Placards have different colors and symbols depending on the material. For example, a black and white skull and crossbones indicates poison and toxic material. A fuming beaker signals corrosives and acids. Orange is for explosives, yellow for oxidizers, green for non-flammable gases, red for flammable and combustible and a purple propeller indicates radioactive material.

Roberts said he's worried that any disruption of the hazardous material identification system would increase the risks to firefighters, police and medical technicians to responding to hazardous material incidents, while offering little deterrent to terrorists looking for a target.

The estimated 3 million emergency responders in the United States have been trained to recognize the colored diamond, which must be affixed to all railcars, trucks and cargo containers carrying dangerous materials. They also know how best to handle the fire or release of hazardous materials, he said.

"It has paid off. Anybody who was around in the '60s and '70s knows that we had a lot of firefighters killed because they didn't recognize what was in the derailed tankers or the overturned trucks," he said.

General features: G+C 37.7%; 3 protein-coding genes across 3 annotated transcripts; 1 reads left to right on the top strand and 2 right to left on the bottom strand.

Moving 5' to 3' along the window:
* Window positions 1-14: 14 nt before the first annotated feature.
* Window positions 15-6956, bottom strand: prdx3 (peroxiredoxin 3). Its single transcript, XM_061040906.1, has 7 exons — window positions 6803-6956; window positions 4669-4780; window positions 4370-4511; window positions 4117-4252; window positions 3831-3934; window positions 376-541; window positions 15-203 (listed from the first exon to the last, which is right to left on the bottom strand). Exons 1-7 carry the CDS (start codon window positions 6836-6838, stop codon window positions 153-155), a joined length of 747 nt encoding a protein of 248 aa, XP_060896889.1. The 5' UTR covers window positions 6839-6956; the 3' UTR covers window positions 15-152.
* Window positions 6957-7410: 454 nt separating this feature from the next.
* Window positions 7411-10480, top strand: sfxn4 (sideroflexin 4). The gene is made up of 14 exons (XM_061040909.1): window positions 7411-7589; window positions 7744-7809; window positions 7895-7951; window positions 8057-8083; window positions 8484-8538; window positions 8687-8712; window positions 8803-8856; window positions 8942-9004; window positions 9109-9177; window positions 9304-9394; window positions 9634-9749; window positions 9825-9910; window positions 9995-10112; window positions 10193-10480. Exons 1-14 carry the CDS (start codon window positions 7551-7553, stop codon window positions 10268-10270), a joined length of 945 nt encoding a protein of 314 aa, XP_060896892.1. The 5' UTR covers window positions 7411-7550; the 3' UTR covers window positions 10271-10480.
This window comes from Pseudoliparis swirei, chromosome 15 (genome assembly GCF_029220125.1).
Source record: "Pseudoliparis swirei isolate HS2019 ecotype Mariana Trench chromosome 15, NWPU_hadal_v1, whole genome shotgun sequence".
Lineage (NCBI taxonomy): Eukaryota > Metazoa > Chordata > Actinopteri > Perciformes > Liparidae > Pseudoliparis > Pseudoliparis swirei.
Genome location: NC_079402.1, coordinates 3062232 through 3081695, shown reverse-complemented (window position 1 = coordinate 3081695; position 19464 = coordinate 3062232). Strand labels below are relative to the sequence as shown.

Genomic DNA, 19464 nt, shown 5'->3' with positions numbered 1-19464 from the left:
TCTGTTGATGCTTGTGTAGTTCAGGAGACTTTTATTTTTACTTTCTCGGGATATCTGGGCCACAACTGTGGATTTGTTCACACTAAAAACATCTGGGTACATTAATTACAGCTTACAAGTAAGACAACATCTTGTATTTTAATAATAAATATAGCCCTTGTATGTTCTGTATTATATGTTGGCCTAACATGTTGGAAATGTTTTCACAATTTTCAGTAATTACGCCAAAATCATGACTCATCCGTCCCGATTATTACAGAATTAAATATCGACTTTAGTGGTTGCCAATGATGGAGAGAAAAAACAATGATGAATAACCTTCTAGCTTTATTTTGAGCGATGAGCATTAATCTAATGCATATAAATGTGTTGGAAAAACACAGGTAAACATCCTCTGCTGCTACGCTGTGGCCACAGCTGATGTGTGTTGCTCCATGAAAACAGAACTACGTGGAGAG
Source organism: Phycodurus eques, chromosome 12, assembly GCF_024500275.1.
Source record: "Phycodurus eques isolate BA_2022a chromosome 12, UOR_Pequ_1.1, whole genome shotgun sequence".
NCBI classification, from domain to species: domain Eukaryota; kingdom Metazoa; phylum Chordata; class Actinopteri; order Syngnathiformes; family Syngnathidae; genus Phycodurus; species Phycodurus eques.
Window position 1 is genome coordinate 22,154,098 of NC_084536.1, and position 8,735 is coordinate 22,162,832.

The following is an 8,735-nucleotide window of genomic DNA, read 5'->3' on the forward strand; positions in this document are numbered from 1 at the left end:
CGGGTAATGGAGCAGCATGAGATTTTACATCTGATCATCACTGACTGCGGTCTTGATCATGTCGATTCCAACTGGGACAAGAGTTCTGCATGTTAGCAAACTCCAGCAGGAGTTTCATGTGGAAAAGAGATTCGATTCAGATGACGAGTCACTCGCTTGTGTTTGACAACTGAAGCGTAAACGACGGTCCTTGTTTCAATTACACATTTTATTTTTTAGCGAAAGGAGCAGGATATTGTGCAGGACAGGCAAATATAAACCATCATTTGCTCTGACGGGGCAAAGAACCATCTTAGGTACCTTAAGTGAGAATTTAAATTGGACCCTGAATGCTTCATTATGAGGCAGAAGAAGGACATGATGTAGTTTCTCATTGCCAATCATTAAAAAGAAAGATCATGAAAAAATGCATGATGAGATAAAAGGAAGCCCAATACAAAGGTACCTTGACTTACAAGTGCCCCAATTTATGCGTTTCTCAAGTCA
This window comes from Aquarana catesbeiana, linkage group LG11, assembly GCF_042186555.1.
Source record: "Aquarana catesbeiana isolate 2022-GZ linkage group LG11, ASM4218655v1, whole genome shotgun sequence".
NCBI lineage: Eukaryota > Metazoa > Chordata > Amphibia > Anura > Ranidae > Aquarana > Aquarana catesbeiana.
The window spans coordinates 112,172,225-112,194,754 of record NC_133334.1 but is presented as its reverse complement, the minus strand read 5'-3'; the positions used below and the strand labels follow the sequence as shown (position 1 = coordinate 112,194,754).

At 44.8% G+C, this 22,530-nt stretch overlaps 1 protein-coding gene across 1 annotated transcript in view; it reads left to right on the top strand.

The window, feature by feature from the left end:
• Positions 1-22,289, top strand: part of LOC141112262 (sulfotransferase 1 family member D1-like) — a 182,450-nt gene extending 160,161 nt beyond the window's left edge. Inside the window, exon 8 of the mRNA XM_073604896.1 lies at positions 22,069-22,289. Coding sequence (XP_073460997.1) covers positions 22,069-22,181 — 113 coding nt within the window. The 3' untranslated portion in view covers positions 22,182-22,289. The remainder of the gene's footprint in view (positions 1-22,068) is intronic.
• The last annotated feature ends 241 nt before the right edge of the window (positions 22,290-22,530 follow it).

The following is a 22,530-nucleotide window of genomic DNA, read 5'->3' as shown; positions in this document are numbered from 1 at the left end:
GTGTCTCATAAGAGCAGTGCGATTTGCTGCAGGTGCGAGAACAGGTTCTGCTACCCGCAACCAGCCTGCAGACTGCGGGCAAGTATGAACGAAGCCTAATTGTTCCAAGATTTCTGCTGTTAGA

It was an explosion of two rail tank cars filled with propane in Waverly, Tenn., on Feb. 22, 1978, that killed 16 firefighters who had no idea what was in the burning cars that emphasized the need for emergency responders to know what hazards they were facing.

In April, Clackamas County, Ore., Fire Chief Randy Bruegman told a Senate panel that there are about 17,000 hazardous materials incidents each year, of which 500 are considered serious.

Roberts said that 1.2 million shipments of hazardous material are in transit every day - by air, water, road and rail.

Placards allow firefighters to quickly size up the danger from a distance and plan the proper response, said Bruegman, president of the International Association of Fire Chiefs. Dismantling the current system "would be a significant mistake," he said.

Because first-responders would be blind to the hazard level, they would treat any incident like a major public-safety threat, authors of the federal study found.

In turn, that would lead to more frequent shutdowns of major highways and potentially unnecessary evacuations of neighborhoods and schools, hospitals and businesses.

The trucking industry is the largest consumer of hazardous-materials placards and Rich Moskowitz, regulatory affairs counsel for the American Trucking Associations, said Tuesday that the mandated signs have proven useful to emergency response crews.